Friday, February 1, 2013

Baan Tong Luang

A visit to Baan Tong Luang was both unexpected as it was not on our original list to do, but has also quickly become a highlight of our trip - for both of us. That said, this ecotourism spot seems to cop a lot of discussion on the Internet. Both positive and negative. For me, it is one of those places that you must experience for yourself, then act upon how you respond to it. If it is good, recommend it to like minded friends, if it is not your thing, then don't. Your call.
So, what is it? Baan Tong Luan is a centre less than half an hour from where we are staying. It is a working village established by the Thai government, inhabited by seven different tribes of hill people's from Myanmar, across the Thai border. The aim is to provide safe accommodation for a limited number of refugees, in an environment close to their traditional way of living. This allows continued access to traditional ways of life for the inhabitants, but also allows visitors to gain some insight into specific customs, handicrafts, authentic dress etc. For me the thing that swings the village into being a positive thing is what these people face if not allowed to cross into Thailand, between the political situation and impact of the drug market, they have little chance of being able to live with dignity. Some people comment that living this way, where tourists pay a fee to visit, observe and photograph people is akin to living in a zoo. I disagree. At 500 Thai bhat it is one of the more expensive places to visit, butbthe entrance fee allows free access into the village, enables you to take photographs, and enables visitors to buy as they want to, not under duress. we were not hassled once during our visit. It was evident which people were happy to be photographed, and which chose not to. Many in fact "presented" themselves to the camera, when a more natural shot would have been preferred. I soon became adept at taking the posed photos to make them happy as this is what they think people expect, then take others once they are engaged elsewhere. Either way, these people seemed genuinely happy. There were a number of children and new babies happily shown to me when I stopped to chat with their Mums.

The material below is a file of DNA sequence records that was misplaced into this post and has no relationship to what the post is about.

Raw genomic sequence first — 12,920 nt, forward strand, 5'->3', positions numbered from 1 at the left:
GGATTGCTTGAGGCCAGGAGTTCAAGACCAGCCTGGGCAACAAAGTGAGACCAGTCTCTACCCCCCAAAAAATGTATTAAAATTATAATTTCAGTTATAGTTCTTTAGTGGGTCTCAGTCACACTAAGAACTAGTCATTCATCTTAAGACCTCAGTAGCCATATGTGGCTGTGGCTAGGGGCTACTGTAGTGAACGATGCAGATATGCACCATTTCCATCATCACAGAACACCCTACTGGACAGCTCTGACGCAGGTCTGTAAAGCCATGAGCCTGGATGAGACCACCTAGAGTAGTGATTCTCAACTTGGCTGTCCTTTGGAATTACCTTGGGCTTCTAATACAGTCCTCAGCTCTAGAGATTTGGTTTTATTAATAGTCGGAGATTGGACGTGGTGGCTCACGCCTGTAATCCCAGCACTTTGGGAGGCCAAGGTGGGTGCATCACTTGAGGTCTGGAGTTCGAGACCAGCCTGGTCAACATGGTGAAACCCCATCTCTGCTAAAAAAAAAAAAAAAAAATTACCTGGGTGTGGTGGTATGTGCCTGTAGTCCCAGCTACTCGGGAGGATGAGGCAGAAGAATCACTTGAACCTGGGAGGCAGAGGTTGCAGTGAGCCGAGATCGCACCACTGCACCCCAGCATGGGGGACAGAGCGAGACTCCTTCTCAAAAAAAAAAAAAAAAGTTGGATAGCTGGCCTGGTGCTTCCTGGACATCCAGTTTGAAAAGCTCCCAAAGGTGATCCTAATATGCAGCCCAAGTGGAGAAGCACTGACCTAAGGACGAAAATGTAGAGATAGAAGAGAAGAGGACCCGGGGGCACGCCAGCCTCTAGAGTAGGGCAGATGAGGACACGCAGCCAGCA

We laughed with one elderly gentleman and his wife when Frank insisted on buying (and wearing) a traditional palm frond hat, and giggled endlessly with one girl and her friend when it became evident that I had sat on the swing the wrong way - to their delight! More about the individual tribes and other points of interest soon. 31.1.2013

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